Mission and History

Instructors Tom Hucker and Peter Pierobon helping with a steam bend. Photo by Bill Garbus.


The mission of the Center for Furniture Craftsmanship is to provide the best possible education for people who want to design and build functional, beautiful, and expressive work out of wood to the highest standard of craftsmanship. At the heart of the Center’s mission is the belief that design and craftsmanship are deeply meaningful expressions of the human spirit. They contribute to individual fulfillment and inform the larger culture.

Our programs are for novice, intermediate, and advanced woodworkers who seek an inspiring learning experience in a supportive environment.



Center for Furniture Craftsmanship strives to provide a welcoming community and a supportive learning experience to people of all ages, nationalities, ethnicities, races, socio-economic circumstances, political and religious beliefs, sexual orientations, and gender identities. We expect every student, instructor, staff person, Board member, and volunteer to promote an inclusive educational environment on campus. 


Executive Director Peter Korn founded the Center in 1993 to meet the educational needs of contemporary woodworkers. The Center began as a summer workshop program in a barn behind Korn's house, moved to its present location in 1996, and became a non-profit organization in 1999.

In 2001, spurred by strong enrollment demand, the Board of Directors launched a successful $2.4 million capital campaign that significantly broadened the Center's base of support and permitted the school to double its student body. Through generous contributions from more than 400 alumni, foundations, corporations, and friends, the campaign allowed the Center to dramatically expand its curriculum and facilities and start a permanent endowment. In 2005, the school added a state-of-the-art woodturning studio.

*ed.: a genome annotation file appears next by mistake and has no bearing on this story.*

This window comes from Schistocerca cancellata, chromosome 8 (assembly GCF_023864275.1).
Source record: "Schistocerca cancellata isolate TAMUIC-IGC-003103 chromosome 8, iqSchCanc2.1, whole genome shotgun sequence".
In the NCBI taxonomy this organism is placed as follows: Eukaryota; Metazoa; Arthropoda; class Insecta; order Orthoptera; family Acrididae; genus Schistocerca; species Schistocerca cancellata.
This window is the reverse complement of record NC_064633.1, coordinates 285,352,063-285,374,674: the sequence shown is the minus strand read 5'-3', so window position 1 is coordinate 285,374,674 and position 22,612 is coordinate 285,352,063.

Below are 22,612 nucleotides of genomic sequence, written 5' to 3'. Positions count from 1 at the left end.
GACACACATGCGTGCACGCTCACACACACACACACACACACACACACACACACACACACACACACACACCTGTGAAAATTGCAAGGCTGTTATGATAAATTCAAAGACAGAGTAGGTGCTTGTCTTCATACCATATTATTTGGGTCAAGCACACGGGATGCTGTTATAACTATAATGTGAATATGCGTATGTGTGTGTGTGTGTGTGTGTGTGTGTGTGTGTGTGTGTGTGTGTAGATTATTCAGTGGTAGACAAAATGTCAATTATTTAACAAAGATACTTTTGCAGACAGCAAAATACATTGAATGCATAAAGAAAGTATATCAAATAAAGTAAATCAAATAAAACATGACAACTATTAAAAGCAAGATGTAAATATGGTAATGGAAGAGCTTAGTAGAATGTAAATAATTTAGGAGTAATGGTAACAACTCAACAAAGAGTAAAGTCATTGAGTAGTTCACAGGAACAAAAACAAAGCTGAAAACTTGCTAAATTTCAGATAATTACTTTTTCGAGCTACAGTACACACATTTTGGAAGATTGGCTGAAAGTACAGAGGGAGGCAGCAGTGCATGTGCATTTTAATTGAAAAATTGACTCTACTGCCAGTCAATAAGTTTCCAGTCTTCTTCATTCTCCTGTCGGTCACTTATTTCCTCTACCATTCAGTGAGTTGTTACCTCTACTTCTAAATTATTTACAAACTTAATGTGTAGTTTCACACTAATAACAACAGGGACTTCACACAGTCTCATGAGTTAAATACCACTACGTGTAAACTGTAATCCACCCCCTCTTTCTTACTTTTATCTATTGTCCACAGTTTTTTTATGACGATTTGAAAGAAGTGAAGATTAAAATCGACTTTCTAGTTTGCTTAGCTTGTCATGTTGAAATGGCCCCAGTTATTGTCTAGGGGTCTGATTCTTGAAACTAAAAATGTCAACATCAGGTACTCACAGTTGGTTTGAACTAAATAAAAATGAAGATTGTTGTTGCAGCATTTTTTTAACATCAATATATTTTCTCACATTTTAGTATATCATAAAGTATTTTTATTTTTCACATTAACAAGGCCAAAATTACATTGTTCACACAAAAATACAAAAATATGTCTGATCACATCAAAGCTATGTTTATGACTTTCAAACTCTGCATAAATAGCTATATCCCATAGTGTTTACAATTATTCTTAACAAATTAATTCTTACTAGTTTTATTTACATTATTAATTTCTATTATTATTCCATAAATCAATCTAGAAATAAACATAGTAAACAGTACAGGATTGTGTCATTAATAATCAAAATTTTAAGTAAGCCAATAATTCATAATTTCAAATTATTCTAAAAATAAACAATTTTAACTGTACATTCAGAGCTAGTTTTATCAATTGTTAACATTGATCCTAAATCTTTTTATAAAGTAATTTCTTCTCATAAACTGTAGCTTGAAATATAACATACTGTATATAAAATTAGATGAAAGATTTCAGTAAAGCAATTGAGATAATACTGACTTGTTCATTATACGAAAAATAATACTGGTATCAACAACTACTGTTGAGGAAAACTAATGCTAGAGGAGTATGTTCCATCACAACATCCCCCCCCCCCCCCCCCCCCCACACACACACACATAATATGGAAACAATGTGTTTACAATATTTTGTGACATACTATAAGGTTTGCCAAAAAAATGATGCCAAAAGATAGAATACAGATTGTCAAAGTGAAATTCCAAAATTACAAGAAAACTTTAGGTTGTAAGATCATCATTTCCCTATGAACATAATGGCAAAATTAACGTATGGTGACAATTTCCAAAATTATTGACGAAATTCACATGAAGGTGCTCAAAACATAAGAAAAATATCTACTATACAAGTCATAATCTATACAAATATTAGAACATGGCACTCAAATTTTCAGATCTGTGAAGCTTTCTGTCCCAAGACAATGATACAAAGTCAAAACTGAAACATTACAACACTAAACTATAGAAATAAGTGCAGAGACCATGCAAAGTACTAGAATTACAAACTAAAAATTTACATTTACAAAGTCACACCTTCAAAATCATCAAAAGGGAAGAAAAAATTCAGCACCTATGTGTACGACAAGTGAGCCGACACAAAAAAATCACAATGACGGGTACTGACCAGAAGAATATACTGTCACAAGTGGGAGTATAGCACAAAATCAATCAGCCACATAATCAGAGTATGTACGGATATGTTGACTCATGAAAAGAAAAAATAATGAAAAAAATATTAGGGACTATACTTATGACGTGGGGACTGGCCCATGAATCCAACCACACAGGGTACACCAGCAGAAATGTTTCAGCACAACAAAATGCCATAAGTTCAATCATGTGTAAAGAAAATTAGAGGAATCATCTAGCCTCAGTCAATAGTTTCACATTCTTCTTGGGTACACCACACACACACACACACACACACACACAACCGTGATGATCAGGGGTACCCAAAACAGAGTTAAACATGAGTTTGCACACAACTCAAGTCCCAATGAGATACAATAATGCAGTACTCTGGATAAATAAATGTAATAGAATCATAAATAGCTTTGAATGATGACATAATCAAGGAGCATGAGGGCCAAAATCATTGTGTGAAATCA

In 2012 the Center completed a campaign to raise $3 million in new endowment to fund scholarships, establish a visiting artist program, and improve faculty compensation.

In 2013 the facilities expanded again with the new Whittington Woodturning Studio and the Mattina Proctor Finishing Studio. 

Most recently, in 2020, CFC completed Phase 1 of its Education and Impact strategic plan by raising $4 million to endow Teaching the Teachers scholarships, resident Fellowships, and a Chair for Executive Leadership.

Students and Faculty

In 2019, the school had 399 course enrollments from 40 states and 9 foreign countries. Participants are amateur and professional woodworkers who seek to combine the rich woodworking traditions of the past with modern technologies and aesthetic concerns to create work with contemporary resonance. Almost every course encourages students to design individualized projects. The Center is widely recognized as one of the top furniture making schools for those who want to achieve uncompromising standards of excellence in craftsmanship and design.

Our instructors are professional woodworkers with exceptional technical expertise and generous teaching skills, who have demonstrated significant engagement with design. Faculty come from across the United States, the U.K., Canada, New Zealand, and Australia.

In order to provide every student with ample individual attention, enrollment is generally limited to 12 students per course, served by two or more full-time instructors and support staff. In addition, students enjoy round-the-clock access to the workshops and library, with certain limits on nighttime machine use.